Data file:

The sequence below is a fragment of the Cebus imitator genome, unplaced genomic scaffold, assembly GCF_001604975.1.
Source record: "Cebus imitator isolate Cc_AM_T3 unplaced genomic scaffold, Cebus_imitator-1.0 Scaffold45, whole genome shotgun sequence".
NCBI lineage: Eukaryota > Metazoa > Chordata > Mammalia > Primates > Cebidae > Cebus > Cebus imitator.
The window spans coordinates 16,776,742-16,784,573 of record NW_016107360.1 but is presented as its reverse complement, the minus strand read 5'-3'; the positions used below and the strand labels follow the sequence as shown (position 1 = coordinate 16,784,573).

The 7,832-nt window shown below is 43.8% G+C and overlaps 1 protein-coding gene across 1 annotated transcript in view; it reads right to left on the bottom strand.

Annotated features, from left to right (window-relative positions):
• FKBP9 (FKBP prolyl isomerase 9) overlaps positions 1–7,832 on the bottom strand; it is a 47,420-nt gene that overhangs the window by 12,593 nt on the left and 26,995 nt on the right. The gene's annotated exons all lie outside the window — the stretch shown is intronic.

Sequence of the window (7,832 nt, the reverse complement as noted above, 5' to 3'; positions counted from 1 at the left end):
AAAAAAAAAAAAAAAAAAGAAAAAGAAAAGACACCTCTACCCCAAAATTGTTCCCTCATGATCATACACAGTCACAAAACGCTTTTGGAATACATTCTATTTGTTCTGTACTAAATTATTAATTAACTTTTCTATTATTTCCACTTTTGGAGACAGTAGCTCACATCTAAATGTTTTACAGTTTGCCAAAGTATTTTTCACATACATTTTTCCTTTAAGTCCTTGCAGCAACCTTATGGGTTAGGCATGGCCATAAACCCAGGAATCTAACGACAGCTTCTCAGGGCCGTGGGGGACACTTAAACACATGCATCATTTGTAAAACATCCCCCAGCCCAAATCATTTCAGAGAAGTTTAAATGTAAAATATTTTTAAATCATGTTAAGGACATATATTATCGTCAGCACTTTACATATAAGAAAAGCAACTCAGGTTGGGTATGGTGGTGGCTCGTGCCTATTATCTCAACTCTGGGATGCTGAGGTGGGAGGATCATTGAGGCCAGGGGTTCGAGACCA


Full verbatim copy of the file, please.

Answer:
The sequence below is a fragment of the Cebus imitator genome, unplaced genomic scaffold, assembly GCF_001604975.1.
Source record: "Cebus imitator isolate Cc_AM_T3 unplaced genomic scaffold, Cebus_imitator-1.0 Scaffold45, whole genome shotgun sequence".
NCBI lineage: Eukaryota > Metazoa > Chordata > Mammalia > Primates > Cebidae > Cebus > Cebus imitator.
The window spans coordinates 16,776,742-16,784,573 of record NW_016107360.1 but is presented as its reverse complement, the minus strand read 5'-3'; the positions used below and the strand labels follow the sequence as shown (position 1 = coordinate 16,784,573).

The 7,832-nt window shown below is 43.8% G+C and overlaps 1 protein-coding gene across 1 annotated transcript in view; it reads right to left on the bottom strand.

Annotated features, from left to right (window-relative positions):
• FKBP9 (FKBP prolyl isomerase 9) overlaps positions 1–7,832 on the bottom strand; it is a 47,420-nt gene that overhangs the window by 12,593 nt on the left and 26,995 nt on the right. The gene's annotated exons all lie outside the window — the stretch shown is intronic.

Sequence of the window (7,832 nt, the reverse complement as noted above, 5' to 3'; positions counted from 1 at the left end):
AAAAAAAAAAAAAAAAAAGAAAAAGAAAAGACACCTCTACCCCAAAATTGTTCCCTCATGATCATACACAGTCACAAAACGCTTTTGGAATACATTCTATTTGTTCTGTACTAAATTATTAATTAACTTTTCTATTATTTCCACTTTTGGAGACAGTAGCTCACATCTAAATGTTTTACAGTTTGCCAAAGTATTTTTCACATACATTTTTCCTTTAAGTCCTTGCAGCAACCTTATGGGTTAGGCATGGCCATAAACCCAGGAATCTAACGACAGCTTCTCAGGGCCGTGGGGGACACTTAAACACATGCATCATTTGTAAAACATCCCCCAGCCCAAATCATTTCAGAGAAGTTTAAATGTAAAATATTTTTAAATCATGTTAAGGACATATATTATCGTCAGCACTTTACATATAAGAAAAGCAACTCAGGTTGGGTATGGTGGTGGCTCGTGCCTATTATCTCAACTCTGGGATGCTGAGGTGGGAGGATCATTGAGGCCAGGGGTTCGAGACCA